Kia’s motto, “The Power to Surprise” has been all fluff up until recently. With the Kia Soul released this year and now the Forte, I’m looking forward to whatever else this car maker has up their Korean sleeves.
The just-released Kia Forte replaced the yawn-inducing Spectra as their compact sedan, and stands up to some very big players in this segment – the Honda Civic, Nissan Sentra, Toyota Corolla, and Ford Focus are all direct competitors. So now that Kia is finally getting their act together, will the Forte stand a chance against these superstar compacts?
It’s really hard to compete with cars like the Civic and Corolla, but Kia is doing exactly that with the 2010 Forte. Pictures don’t do it justice, but it’s actually a very attractive car, penned by a former Audi designer. A bit of everything thrown in – some Civic, some Sentra, some Corolla, and even some Volvo styling cues help the Forte achieve a conservatively aggressive appearance while still standing out on its own. Interior design is great. While not particularly engaging, the dash and controls are extremely well laid-out and easy to use, as are the steering wheel mounted controls. As in all Kias and Hyundais, it comes standard with the excellent aux/USB/iPod jack with iPod integration.
Driving the Kia Forte is typical of small-medium sized cars. Plenty of room up front, a little bit cramped in the back. The trunk on this thing is huge, which is surprising the first time you see it. The driver info display, which shows overall and trip odometer should also include fuel economy. In a car that people will buy partially because it gets 27 city / 36 hwy mpg (which by the way is highest in its class,) should display the real-time and average economy. In the Forte’s defense, it did include the “EcoMinder” system (standard on all automatics,) which lights up a little “Eco” indicator when you’re getting maximum efficiency. It’s a nice reminder for you to keep light feet while driving if fuel economy is a concern. Steering in our model came from the optional motor-driven power steering system, which took a little bit of getting used to. Low speeds feels completely normal and light, but once you started to get up to speed, the steering tightens up noticeably, which Kia says will help increase fuel efficiency 2-3% I like it.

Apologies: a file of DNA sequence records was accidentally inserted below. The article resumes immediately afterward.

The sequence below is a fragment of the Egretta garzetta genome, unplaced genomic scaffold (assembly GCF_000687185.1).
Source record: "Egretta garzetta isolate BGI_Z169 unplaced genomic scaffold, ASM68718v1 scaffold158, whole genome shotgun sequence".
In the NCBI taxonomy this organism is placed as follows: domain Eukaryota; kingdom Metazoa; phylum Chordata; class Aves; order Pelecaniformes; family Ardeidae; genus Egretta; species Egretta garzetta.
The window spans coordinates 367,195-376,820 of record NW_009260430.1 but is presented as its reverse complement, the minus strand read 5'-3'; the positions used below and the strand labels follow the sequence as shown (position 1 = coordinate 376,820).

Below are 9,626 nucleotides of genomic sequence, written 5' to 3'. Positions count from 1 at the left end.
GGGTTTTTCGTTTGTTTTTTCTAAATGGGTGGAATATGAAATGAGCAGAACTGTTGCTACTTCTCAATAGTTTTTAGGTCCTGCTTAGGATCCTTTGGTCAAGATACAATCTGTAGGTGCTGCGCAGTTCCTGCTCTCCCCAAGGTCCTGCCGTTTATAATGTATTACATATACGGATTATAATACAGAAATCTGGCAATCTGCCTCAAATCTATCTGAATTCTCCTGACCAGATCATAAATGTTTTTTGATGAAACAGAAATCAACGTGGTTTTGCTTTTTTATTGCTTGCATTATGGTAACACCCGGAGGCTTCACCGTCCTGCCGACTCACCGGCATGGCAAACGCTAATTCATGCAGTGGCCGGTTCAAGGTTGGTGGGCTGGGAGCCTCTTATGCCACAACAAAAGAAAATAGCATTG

Our Forte EX test model came with a 2.0-liter 156 hp four-cylinder engine paired to a 5-speed automatic transmission. The EX (and the lower LX trim) comes standard with a 4-speed automatic or 5-speed manual, but we have the Fuel Economy Package, which updates the car to a 5-speed auto. I wish the 5-speed was standard in all trims; I don’t think there’s a place for 4-speed autos anymore. If you step into the sporty SX model, you get a 173 hp 2.4-liter engine with a 6-speed manual or 5-speed automatic. Both engines are appropriately powered for this segment.
The 2010 Kia Forte is good enough to compete with other cars in this segment like the Nissan Sentra, Toyota Corolla, and Honda Civic. It gets more power, better fuel economy, and more space than you’ll get in many of the other cars, with no sacrifices. A $13,695 starting price ensures even the lowest budgets can get inside a good new car, and the top of the line SX model doesn’t disappoint those who are looking for more fun. A 10-year, 100,000 mile warranty is also second to none. Kia’s got a real winner on their hands with the 2010 Forte, and I can’t wait to get into a new Forte Koup when it’s finally released.
Before You Buy
2010 Kia Forte EX with Fuel economy package
As tested: $18,090
Starts at: $13,695 (LX)
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